Different transmit/receive baudrates on same USART?

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This is really out in the weeds, but I'm wondering if anyone has ever implemented or even seen different baud rates for receive/transmit on a single usart.

 

As to why anyone would do this, "The Micronet terminal works at 1,200 baud receive and 75 band transmit ". And this is supported on 'dumb' terminals. No, it's not common but it's been done before. Like I said, really out in the weeds.

 

My initial thought would be to configure two USARTs, one with the correct transmit speed, another with the correct receive speed, then use the tx pin from one, and rx pin from another in a really hackey way. Although it might actually be easier to bitbang serial considering the baud rate is so low.

 

Is there any easy way to do this?

 

 

void configure_usart(void)
{
    struct usart_config config_usart;
    usart_get_config_defaults(&config_usart);

    config_usart.baudrate    = 9600;
    config_usart.mux_setting = USART_RX_1_TX_0_XCK_1;
    config_usart.pinmux_pad0 = PINMUX_PA08D_SERCOM2_PAD0;
    config_usart.pinmux_pad1 = PINMUX_PA09D_SERCOM2_PAD1;
    config_usart.pinmux_pad2 = PINMUX_UNUSED;
    config_usart.pinmux_pad3 = PINMUX_UNUSED;
    
    while (usart_init(&usart_instance, SERCOM2, &config_usart) != STATUS_OK) {
    }
    stdio_serial_init(&usart_instance, SERCOM2, &config_usart);
    usart_enable(&usart_instance);
}

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You did not mention the CPU you are using, but I have never seen a UART in the Atmel family (at least the ones I have used) that have separate Tx and Rx baud rates.  Your idea to use 2 UARTs seems the best to me.

John Malaugh

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malaugh wrote:

You did not mention the CPU you are using, but I have never seen a UART in the Atmel family (at least the ones I have used) that have separate Tx and Rx baud rates.  Your idea to use 2 UARTs seems the best to me.

 

SAMD21. Sorry about that.

 

Do you happen to know those Atmel parts with separate Tx and Rx baud rates?

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The datasheet suggests not:

 

http://ww1.microchip.com/downloa...

 

there is only one baud rate generator (BRG) - which suggests only one baud rate.

 

The same baud rate drives both receive & transmit.

 

 

 

 

malaugh wrote:
I have never seen a UART in the Atmel family (at least the ones I have used) that have separate Tx and Rx baud rates

coolhandlewis wrote:
Do you happen to know those Atmel parts with separate Tx and Rx baud rates?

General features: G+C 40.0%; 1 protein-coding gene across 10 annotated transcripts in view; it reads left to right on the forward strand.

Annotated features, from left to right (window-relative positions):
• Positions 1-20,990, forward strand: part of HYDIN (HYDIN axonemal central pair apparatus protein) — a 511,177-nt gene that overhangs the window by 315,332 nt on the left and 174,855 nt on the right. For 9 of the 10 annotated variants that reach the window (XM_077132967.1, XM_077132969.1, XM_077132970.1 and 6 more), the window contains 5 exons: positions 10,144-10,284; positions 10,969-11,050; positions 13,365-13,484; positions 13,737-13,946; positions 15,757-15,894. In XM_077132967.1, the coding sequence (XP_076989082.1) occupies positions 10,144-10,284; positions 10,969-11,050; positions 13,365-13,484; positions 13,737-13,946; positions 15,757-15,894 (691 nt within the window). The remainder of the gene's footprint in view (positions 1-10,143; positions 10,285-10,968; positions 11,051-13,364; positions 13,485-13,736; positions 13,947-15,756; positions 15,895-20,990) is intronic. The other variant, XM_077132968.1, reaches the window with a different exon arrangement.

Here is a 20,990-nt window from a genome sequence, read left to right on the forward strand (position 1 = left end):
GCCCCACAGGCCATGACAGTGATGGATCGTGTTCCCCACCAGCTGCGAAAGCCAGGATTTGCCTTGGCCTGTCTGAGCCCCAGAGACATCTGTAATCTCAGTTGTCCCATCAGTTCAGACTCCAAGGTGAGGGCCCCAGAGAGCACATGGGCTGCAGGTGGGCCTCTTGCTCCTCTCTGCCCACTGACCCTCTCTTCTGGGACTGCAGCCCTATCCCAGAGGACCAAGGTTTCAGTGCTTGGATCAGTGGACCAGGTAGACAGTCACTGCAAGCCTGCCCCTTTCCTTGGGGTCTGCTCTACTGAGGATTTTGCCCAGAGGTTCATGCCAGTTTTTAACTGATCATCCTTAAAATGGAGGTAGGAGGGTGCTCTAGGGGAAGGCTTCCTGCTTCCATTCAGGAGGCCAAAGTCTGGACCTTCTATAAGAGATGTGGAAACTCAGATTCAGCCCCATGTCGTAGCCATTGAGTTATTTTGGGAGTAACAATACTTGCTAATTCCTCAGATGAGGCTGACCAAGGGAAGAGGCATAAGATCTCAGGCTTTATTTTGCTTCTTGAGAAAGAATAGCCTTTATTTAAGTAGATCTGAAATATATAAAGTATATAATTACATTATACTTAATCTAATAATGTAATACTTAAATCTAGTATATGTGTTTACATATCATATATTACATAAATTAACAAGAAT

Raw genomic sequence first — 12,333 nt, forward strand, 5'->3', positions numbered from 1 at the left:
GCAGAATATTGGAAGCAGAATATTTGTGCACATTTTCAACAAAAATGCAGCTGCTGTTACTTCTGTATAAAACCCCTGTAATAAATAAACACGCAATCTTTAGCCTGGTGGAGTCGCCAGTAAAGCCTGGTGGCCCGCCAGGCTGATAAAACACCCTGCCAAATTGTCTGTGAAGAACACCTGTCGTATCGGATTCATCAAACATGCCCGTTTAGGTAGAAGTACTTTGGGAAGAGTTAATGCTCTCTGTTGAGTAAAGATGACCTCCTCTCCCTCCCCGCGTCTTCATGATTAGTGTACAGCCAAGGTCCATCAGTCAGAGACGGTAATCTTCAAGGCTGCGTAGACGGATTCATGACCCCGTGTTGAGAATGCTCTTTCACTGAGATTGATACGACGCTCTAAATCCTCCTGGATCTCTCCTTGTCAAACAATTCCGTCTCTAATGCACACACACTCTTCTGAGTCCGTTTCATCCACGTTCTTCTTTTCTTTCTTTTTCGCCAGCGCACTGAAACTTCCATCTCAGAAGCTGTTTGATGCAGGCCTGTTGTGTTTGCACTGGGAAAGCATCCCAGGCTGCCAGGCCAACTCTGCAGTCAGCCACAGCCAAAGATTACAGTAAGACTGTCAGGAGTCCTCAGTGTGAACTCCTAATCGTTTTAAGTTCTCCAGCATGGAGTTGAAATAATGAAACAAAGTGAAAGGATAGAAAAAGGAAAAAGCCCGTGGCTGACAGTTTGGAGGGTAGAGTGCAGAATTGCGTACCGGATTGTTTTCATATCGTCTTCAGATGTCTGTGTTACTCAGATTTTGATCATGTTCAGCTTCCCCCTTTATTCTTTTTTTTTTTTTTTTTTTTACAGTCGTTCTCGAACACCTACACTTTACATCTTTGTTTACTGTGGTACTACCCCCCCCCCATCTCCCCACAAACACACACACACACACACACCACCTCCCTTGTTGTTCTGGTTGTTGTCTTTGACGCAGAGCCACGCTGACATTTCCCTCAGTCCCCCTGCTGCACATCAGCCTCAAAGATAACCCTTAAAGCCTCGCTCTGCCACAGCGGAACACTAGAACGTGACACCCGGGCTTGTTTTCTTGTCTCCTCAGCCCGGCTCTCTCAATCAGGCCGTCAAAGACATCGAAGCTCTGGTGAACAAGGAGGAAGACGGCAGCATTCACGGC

He said he's never seen one.

 

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coolhandlewis wrote:
it's been done before

indeed - on ancient teletypes.

 

The theory being that people type a lot slower than the computer - so only need a much lower baud rate

 

Similar principle is still seen today with ADSL, where the 'A' is for Asymmetric - meaning that upload & download rates are different.

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malaugh wrote:
Your idea to use 2 UARTs seems the best to me

If you're short of hardware UARTs ("SERCOMs" in D21 speak), you could make one of them bit-banged - Tx is usually the easiest for this.

 

Another option: If the comms is half-duplex, you ould change the baud rate between Rx & Tx ... ?

 

Credit: https://electronics.stackexchang...

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The SCC2681 UART and related follow-ons had separate tx and rx clock selections.  Ye old ay1013 (?) had separate clock input pins, I think.

I don’t know if I’ve ever seen the capability on a recent microcontroller.

 

Last Edited: Tue. Nov 17, 2020 - 11:12 AM
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I am sure that I might have done hardware 1200 / 75 either on 6502 or M68000 but can't remember.

 

It is incredibly simple to bit-bang TX.   So I would use hardware for 1200 RX and bit-bang the 75 baud TX.

Let's face it.   UART is fairly tolerant for timing.   Your UART RX ISR() will only take about 100 cycles.   Which is 7us @ 16MHz.  75 baud is 13333us per bit.   UARTs should accept +-2% i.e. +- 266us.

 

Yes,  if you intend to support different baud rates at runtime it means everything uses HW RX/TX except for 1200/75.

 

David.

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westfw wrote:
I don’t know if I’ve ever seen the capability on a recent microcontroller.

likewise.

Top Tips:

  1. How to properly post source code - see: https://www.avrfreaks.net/comment... - also how to properly include images/pictures
  2. "Garbage" characters on a serial terminal are (almost?) invariably due to wrong baud rate - see: https://learn.sparkfun.com/tutorials/serial-communication
  3. Wrong baud rate is usually due to not running at the speed you thought; check by blinking a LED to see if you get the speed you expected
  4. Difference between a crystal, and a crystal oscillatorhttps://www.avrfreaks.net/comment...
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